We live in a three-dimensional world — ecological, social and economic. It’s not a matter of balancing these, for balance implies they are separate. They are inextricable and interdependent. In this sense, salvage logging has never been a purely ecological undertaking, nor purely economic, for that matter. And if one accounts for salvage via the maintained social fabric and improved habitat, air and water, the dollar loss that can show on paper is all of a sudden a tremendous gain!
Trail says that defining salvage in a holistic (read: ecological) way will save our relationship with the earth. We believe defining it, and adaptively managing forests in a sustainable way — the explicit recognition of not only the ecological, but the interdependent social and economic factors — will save our relationship with not only the earth, but our world and the people that are part of it. This is about the interconnectedness people have with healthy — sustainable — forests.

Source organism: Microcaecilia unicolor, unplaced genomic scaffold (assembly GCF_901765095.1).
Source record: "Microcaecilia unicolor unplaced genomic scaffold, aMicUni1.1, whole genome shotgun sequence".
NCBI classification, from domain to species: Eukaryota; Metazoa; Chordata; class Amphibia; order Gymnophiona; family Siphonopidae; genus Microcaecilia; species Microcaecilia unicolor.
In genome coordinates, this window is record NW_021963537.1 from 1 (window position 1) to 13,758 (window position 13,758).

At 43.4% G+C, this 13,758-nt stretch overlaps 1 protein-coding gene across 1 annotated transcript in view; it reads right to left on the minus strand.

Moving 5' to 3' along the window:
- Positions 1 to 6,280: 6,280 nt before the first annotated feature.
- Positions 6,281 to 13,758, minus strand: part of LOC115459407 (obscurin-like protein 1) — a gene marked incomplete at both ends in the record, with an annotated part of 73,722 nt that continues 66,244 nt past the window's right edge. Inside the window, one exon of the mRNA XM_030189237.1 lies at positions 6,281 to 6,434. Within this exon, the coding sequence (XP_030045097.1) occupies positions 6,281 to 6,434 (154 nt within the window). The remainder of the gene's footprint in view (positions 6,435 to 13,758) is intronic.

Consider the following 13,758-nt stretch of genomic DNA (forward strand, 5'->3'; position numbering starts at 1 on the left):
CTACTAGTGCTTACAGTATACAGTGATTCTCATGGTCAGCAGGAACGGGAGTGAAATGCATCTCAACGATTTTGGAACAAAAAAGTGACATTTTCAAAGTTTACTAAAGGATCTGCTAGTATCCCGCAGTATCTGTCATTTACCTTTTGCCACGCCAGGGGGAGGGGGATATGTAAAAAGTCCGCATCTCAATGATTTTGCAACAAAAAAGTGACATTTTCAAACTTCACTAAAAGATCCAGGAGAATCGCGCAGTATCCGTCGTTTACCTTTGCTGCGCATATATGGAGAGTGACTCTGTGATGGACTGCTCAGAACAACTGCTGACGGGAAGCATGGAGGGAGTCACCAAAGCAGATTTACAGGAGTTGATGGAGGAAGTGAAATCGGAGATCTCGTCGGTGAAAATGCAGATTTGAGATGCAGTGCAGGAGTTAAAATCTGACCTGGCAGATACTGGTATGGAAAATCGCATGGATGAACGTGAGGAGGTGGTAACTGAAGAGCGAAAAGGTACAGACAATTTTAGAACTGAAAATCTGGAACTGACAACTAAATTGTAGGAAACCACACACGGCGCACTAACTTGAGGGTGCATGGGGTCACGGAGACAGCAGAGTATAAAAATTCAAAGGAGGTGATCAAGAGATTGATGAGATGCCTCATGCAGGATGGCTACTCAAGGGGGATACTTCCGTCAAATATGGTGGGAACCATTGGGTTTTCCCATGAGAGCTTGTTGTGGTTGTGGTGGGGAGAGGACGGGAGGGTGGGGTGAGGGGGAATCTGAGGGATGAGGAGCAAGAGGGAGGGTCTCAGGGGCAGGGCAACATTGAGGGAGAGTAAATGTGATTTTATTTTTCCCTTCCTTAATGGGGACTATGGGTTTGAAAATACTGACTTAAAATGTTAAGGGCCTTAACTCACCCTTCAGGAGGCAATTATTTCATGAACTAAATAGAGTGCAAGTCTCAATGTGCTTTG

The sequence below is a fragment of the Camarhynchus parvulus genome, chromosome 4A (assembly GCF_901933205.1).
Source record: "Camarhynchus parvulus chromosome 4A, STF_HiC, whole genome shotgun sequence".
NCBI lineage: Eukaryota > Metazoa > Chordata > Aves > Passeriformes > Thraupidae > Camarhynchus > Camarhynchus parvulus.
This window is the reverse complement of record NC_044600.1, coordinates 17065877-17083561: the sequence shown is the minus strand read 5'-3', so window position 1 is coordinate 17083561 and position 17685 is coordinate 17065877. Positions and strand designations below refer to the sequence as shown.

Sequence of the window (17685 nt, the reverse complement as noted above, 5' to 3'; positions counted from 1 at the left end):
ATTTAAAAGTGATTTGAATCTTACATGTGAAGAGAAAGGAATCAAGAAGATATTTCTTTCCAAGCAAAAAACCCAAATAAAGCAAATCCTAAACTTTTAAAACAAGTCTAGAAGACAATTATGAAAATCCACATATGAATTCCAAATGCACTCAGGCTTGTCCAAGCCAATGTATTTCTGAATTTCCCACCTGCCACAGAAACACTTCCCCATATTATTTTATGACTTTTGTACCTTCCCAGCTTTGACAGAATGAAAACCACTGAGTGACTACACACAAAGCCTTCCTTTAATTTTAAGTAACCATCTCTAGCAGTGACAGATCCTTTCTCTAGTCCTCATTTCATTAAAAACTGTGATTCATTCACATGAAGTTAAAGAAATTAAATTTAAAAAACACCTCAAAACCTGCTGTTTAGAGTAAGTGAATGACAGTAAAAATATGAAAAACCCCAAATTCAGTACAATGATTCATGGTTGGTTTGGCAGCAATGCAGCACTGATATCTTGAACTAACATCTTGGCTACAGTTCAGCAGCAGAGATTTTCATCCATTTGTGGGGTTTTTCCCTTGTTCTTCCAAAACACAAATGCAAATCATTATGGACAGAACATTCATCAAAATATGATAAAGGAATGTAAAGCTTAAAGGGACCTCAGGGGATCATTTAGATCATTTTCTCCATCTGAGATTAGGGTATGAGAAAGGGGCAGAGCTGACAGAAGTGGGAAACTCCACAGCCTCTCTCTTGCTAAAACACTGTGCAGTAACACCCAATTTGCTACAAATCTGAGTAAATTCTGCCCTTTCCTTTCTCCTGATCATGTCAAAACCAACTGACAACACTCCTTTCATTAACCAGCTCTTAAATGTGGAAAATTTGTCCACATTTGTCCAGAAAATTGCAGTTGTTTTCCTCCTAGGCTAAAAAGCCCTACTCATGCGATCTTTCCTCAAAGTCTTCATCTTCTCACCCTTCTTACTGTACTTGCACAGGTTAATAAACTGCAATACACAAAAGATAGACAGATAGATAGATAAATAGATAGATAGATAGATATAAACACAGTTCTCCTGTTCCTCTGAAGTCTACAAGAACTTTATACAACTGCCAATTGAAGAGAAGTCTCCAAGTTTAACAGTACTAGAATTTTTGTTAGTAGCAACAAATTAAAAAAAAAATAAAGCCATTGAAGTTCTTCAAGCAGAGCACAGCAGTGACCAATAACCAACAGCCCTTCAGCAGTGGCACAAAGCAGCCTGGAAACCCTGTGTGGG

Bob Harrington, Montana state forester, and Gail Kimbell, regional forester, Northern Region, USFS Co-Leads, Western Forestry Leadership Coalition Denver, Colorado
- Jim Scarborough on Will the Northwest Forest Plan come undone?
- on Feds opt not to list Mono Basin sage grouse
- Chase Gunnell on Will the Northwest Forest Plan come undone?
- Arnold Weissberg on Ranch Diaries: Building community in the middle of nowhere
- Steve Snyder on Only 40 years ago, the Earth got its day